What if we wanted to flexibly predict Y on the basis of several different X predictors? Generalized additive models (GAMs) allow for non-linear functions of each predictor, while maintaining additivity. Additivity simply refers to the ability to add together each predictor’s contribution. GAMs can be used in either the regression or classification setting.

Recall that a multiple linear regression takes on the following form:

multiple-linear-regression-equation.png

To allow for non-linear relationships between each predictor and the response, we can replace each βXⱼlinear component with a non-linear function fⱼ(Xⱼ). This results in a GAM model, which looks as follows:

GAM-equation.png

So far, we’ve discussed different methods for fitting functions to a single predictor, such as step functions, basis functions, and splines. The beauty of GAMs is that these methods can be used as building blocks for fitting an additive model. For example, assume that we wanted to predict salary and had year, age, and education as predictors. The GAM would look as follows:

GAM-wage-equation.png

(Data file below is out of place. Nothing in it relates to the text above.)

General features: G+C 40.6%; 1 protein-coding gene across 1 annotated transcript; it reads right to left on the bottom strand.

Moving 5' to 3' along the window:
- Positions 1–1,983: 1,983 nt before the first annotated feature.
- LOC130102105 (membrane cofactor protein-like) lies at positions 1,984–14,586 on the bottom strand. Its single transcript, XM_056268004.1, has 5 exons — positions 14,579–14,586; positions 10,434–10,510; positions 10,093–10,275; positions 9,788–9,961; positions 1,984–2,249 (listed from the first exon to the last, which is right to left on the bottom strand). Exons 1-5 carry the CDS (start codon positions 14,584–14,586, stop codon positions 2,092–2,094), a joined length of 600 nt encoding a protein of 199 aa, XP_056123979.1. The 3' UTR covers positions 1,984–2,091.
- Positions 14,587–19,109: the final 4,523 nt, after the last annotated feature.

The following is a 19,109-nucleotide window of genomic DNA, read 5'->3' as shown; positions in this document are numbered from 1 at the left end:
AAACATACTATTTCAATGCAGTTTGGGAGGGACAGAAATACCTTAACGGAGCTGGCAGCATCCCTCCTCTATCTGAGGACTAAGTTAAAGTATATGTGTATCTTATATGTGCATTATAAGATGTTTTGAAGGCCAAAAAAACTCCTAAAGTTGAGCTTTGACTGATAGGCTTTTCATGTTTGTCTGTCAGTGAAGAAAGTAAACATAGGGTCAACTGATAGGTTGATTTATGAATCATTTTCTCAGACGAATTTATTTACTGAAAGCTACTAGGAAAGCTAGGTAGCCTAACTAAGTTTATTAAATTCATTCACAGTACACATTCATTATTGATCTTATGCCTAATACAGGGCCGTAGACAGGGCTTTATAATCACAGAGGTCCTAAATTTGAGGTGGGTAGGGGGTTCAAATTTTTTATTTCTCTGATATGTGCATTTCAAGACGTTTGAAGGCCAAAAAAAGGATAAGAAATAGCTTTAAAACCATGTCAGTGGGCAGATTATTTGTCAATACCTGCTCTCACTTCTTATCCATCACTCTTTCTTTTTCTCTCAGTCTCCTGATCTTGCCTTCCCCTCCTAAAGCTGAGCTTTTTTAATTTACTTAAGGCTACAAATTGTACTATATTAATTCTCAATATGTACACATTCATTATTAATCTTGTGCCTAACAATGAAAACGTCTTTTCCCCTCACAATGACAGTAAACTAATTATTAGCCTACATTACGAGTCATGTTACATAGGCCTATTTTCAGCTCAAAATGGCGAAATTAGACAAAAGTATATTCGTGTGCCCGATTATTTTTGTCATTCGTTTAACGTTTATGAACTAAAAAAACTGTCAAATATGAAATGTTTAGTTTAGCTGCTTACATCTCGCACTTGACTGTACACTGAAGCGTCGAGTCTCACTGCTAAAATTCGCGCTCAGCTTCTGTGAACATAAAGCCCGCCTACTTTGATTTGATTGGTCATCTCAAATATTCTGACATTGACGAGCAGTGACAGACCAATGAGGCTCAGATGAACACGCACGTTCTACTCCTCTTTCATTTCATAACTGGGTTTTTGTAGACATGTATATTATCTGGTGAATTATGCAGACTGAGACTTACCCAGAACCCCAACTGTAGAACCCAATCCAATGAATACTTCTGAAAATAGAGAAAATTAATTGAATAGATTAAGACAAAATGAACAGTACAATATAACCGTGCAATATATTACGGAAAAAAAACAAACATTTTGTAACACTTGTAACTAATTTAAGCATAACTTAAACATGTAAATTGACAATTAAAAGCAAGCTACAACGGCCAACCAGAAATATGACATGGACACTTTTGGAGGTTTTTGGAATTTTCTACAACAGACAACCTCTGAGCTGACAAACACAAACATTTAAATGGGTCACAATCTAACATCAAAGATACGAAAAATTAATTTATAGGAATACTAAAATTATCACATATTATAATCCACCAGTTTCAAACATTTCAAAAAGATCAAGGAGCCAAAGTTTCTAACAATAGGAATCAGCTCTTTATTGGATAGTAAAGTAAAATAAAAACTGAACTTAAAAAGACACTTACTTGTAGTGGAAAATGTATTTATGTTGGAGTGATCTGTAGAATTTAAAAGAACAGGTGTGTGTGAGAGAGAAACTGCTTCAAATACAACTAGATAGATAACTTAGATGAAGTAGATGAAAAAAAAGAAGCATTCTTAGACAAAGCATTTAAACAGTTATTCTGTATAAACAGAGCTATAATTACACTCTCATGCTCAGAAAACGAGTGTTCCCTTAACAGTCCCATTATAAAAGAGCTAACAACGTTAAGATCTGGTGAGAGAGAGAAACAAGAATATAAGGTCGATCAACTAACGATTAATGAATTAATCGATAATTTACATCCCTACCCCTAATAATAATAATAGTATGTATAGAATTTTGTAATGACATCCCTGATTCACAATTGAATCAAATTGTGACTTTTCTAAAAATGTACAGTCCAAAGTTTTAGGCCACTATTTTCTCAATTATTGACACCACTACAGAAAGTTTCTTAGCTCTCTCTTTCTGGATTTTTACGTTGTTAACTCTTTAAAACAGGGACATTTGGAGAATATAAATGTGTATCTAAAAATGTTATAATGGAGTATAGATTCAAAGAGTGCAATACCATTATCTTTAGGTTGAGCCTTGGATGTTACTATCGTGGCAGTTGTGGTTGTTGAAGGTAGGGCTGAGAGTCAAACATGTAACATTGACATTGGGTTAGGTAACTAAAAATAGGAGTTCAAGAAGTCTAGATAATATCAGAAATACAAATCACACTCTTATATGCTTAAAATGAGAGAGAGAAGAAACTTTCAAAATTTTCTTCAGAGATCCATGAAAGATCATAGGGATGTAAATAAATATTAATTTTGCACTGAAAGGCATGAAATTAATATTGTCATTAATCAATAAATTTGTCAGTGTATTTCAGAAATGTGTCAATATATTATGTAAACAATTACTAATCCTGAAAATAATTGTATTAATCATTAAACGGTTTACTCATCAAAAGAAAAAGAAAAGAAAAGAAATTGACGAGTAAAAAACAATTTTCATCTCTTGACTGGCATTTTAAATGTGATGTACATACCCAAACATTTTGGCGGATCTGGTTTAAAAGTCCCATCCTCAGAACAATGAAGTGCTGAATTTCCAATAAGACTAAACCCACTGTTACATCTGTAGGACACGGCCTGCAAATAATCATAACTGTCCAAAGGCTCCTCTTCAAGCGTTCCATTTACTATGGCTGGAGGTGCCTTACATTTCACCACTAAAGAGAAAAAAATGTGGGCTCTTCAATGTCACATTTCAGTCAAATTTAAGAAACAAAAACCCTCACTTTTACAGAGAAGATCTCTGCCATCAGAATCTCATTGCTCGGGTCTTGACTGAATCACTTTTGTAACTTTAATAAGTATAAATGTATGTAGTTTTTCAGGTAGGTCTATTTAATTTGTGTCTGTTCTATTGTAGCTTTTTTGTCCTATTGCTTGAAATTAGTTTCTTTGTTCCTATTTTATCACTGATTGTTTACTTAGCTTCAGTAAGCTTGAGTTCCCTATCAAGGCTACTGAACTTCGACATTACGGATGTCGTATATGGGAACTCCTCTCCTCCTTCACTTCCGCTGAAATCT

We could fit natural splines for the year and age predictors, and a step function for the education predictor. The plots of the relationship between each of these predictors and the response may look like the following:

year-age-education.png

Fitting a GAM with smoothing splines is not simple because least squares cannot be used. However, there is an approach known as backfitting, which can be used to fit GAMs with smoothing splines. Backfitting fits a model involving multiple predictors by repeatedly updating the fit for each predictor in turn, holding the others fixed.

Pros and Cons of GAMs

The advantages of GAMs are the following:

  • GAMs allow us to fit non-linear functions for each predictor. This allows us to easily model non-linear relationships without having to manually try different transformations on each predictor.
  • The non-linear fits can potentially result in more accurate predictions.
  • Because GAMs are additive, we can still examine the effect of each predictor on the response, while holding all of the other predictors fixed. This means that GAMs maintain interpretability.
  • The smoothness of a function for a predictor can be summarized via degrees of freedom.

The main disadvantage of GAMs is that:

  • GAMs are restricted to be additive. This means that variable interactions could be missed. However, interaction terms can be included by adding interaction predictors or interaction functions.

Originally published at https://www.bijenpatel.com on August 7, 2020.

I will be releasing the equivalent Python code for these examples soon. Subscribe to get notified!

ISLR Chapter 7 — R Code

Polynomial Regression and Step Functions

library(MASS)
library(ISLR)
library(ggplot2)

# Working with the Wage dataset
head(Wage)

# Fit a fourth-degree polynomial model to predict wage with age